While negotiations with the Hudson’s Bay Company dragged on into the summer of 1868, McDougall hired senior Dominion engineer Simon Dawson to map out the “best means of opening a line of communication between Lake Superior and the Red River Settlement. ” Dawson recommended an old North West Company canoe route he’d run across back in 1857 — “impassable to any vessel larger or stronger than a bark canoe,” he said — linked by two new roads to be built at either end, one from Lake Superior to the start of the canoe route at Shebandowan Lake, the other from the western end of Lake of the Woods to Fort Garry. McDougall liked the plan and contracted Dawson to build the eastern road and another engineer, John Allan Snow, the western.
McDougall and the Dominion government billed Snow’s part of the project as a “humanitarian mission. ” The inhabitants of Red River were desperate for food because their crops had been ruined by locusts the previous year and droughts had decimated buffalo herds and game and fish stocks. In October 1868, Snow and his crew arrived in Red River and were initially welcomed by the local population. But quickly the bloom came off the mission. Rather than pay local hires cash for services, Snow and his paymaster, a McDougall appointee named Charles Mair, developed a convoluted payment system involving credit for provisions that were scarce in the settlement. The system became a source of agitation when locals realized Snow’s credits had subpar value and could only be redeemed at a store owned by John Schultz, unofficial leader of a small group of outspoken immigrants known as the Canadian Party. Schultz was a strident advocate for Canada annexing Rupert’s Land and flooding the territory with English-speaking Canadian settlers. He’d also gained a reputation as an ”unscrupulous land-grabber. ”
Mair’s presence didn’t help Snow’s cause in Red River. Mair was a 30-year-old poet and co-founder of Canada First, a movement dedicated to promoting Canadian nationalism and westward expansion. George Brown, editor of the Toronto-based Globe, shared similar politics, and on learning McDougall was sending Mair to Red River, hired him as a correspondent to “inspire eastern interest in the northwest frontier. ” Mair’s columns began running in January 1869 and featured romantic accounts of an idyllic prairie landscape, as well as insulting caricatures of local residents, especially the “indolent half-breeds. ” Annie Bannatyne, a Métis woman married to prominent businessman Andrew Bannatyne, took particular exception to a January 4 story in which Mair said Métis women had “no coat of arms but a ’totem’ to look back to [and who] make up for the deficiency by biting at the backs of their ’white’ sisters. ” Bannatyne and two of her similarly slandered friends accosted Mair in her husband’s store shortly after the article arrived in Red River. They pulled his nose, slapped his face, and ran him into the street at the business end of a riding crop. Mair’s stories earned the Globe significant enmity in the settlement — enmity not forgotten when Robert Cunningham arrived on the scene as the paper’s special correspondent in January 1870.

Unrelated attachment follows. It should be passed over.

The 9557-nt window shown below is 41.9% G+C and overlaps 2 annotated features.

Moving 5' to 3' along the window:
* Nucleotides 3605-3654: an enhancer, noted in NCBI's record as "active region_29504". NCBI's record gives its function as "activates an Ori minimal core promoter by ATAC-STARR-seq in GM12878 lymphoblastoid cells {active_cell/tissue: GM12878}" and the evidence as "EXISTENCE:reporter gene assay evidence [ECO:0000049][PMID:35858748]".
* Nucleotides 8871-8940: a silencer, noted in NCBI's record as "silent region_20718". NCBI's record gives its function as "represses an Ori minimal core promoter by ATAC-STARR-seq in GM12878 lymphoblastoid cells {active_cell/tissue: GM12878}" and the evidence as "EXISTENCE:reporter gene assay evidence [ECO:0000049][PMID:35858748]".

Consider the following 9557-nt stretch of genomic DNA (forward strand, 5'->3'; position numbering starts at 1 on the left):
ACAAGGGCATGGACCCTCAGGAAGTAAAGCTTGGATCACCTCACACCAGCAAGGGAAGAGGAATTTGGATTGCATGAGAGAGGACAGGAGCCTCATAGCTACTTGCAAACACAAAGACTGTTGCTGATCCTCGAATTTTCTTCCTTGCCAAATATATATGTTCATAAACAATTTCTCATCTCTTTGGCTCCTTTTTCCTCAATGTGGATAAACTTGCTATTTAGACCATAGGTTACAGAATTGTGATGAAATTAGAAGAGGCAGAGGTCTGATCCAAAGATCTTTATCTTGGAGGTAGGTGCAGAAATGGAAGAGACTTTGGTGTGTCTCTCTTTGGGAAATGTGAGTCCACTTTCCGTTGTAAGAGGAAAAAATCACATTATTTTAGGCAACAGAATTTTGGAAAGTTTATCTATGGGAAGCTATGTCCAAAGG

A fascinating account of life on the edge. Embedded encourages us to rethink the drama of imperial expansion. A great read.
Ted Glenn’s book brings a largely forgotten tale to life in a fine and exuberant style.
Black-and-white illustrations and photographs bring the key personalities and various scenarios to life, while a fascinating appendix that profiles some of the artists who travelled with the expedition is worthy of its own book.
Masterful weaving of the voices of Cunningham, St. John and Ranoe. .. Glenn's history brings forth a truly remarkable story.
Embedded offers an accessible narrative. ..like the readers of the Globe and the Daily Telegraph, [readers will] follow the journey, feel the excitement and dread of running rapids, traversing rivers, forests, and lakes and fleeing and fighting fires.